Depression and The Recession: Cymbalta Sales Are on the Rise By Caitlin McDevitt Sunday, August 30, 2009 During a downturn, we tend to seek the "bright spots" -- sectors or products that are doing well when all the rest are struggling. For example, there were plenty of reports over the past year about retail items -- lipstick, chocolate, and macaroni and cheese -- that were bucking downward trends and selling well during the slump. While these stories were cautiously upbeat, news of an uptick in antidepressant sales despite -- or perhaps because of -- the recession was just plain depressing. Helplessness, pessimism and persistent sadness -- the main symptoms of depression -- didn't seem to abate as the economy crumbled.
About 164 million antidepressant prescriptions were written in 2008, 4 million more than in 2007, according to IMS Health, a health-care information and consulting company. Antidepressants were the third most prescribed type of drug in 2008, hitting $9.6 billion in sales, up from $9.4 billion the year before. Last month, Eli Lilly reported that second-quarter sales for Cymbalta -- which is on the verge of surpassing Effexor as the nation's best-selling antidepressant -- increased 14 percent over the past year. Our national reliance on these drugs is a stubborn trend. A study published in the August issue of Archives of General Psychiatry found that from 1996 to 2005, antidepressant use in the United States doubled.
_________________________________________ Ah well, not to worry--if life is going to hell on every level, just cure it. We need cures, we Americans. We demand them and we demand them now. In place of grocery money or catching up on the mortgage, we elect to swill down nearly $10 billion to distract ourselves. Pity the poor and desperate during the last Great Depression (economic as well as mental). An evening at the local movie house (complete with its Arabian Nights stars in the ceilings) was all there was, short of a stiff shot of Old Underarm. No side effects other than a hangover or a used ticket-stub. Eli Lilly is not depressed, the firm is doing great, chasing down Wyeth's Effexor in a race to suicide and vacuousness. On the Wyeth site, they state (no doubt to be displayed in court, shortly after the funeral);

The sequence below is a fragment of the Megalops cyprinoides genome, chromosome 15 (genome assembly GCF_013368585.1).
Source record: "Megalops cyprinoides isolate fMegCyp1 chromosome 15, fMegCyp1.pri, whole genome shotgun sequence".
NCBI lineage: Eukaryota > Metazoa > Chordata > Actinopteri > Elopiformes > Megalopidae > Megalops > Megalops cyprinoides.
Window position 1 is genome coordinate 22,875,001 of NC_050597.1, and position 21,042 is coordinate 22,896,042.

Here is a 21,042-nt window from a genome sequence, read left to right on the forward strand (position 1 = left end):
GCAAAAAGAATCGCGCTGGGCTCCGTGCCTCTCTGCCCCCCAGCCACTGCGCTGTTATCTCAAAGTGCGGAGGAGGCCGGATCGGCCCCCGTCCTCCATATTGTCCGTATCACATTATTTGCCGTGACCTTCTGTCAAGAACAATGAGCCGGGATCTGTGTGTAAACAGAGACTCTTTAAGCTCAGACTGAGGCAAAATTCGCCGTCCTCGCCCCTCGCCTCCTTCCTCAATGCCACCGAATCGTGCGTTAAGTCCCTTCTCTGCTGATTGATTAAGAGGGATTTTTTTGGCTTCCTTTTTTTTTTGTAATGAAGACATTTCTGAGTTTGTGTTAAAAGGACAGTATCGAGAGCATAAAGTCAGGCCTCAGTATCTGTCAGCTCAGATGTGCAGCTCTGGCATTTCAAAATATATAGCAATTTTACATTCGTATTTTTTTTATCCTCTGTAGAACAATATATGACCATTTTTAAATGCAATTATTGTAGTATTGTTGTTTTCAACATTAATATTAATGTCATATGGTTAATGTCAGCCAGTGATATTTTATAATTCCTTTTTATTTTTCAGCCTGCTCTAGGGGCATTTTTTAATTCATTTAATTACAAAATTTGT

Suicidality and Antidepressant Drugs Antidepressants increased the risk compared to placebo of suicidal thinking and behavior (suicidality) in children, teens, and young adults. Depression and certain other psychiatric disorders are themselves associated with increases in the risk of suicide. Patients of all ages who are started on antidepressant therapy should be monitored appropriately and observed closely for clinical worsening, suicidality, or unusual changes in behavior. EFFEXOR XR® (venlafaxine HCl) is not approved for use in children and teens.
Running hard at their heels down the homestretch of the Zombie Stakes, Cymbalta (can't you just hear the Music Man's cymbal crash?) provides, without the slightest degree of embarrassment:
Loss of appetite
Sore throat or runny nose
A decreased sex drive (Lilly offers CIALIS for that)
Upper respiratory tract infection
So, in your nauseated state, sweating and unable to sleep, yet fatigued and fighting diarrhea, weak and vomiting, you at least by god will not be depressed. Obese, ignorant, wigged out on drugs and lied to by our doctors and pill-makers, we stumble toward the defeat of any meaningful health care reform, in the thrall of those grabbing our dough and poisoning our kids. Meanwhile, the useless and ignorant Department of Homeland Security wages what they dare to call a War on Drugs. I have little use for 'wars' on anything societal, but if we must have one, let's please name the enemy--he is among us, wrecking lives each and every day. Prescription anti-depressant use in this country doubled in the past nine years. The imploding American Dream is fast turning into the American Mirage, hazily perceived as we lurch from toilet to bed, too nauseated to sleep, too drugged to care. The main detractors to a meaningful reorganization of our broken health care system are Eli Lilly and their pharmaceutical co-conspirators. We're going to let them succeed, because we're too frightened and overwhelmed to stop them. What a legacy for the just-buried Edward Kennedy.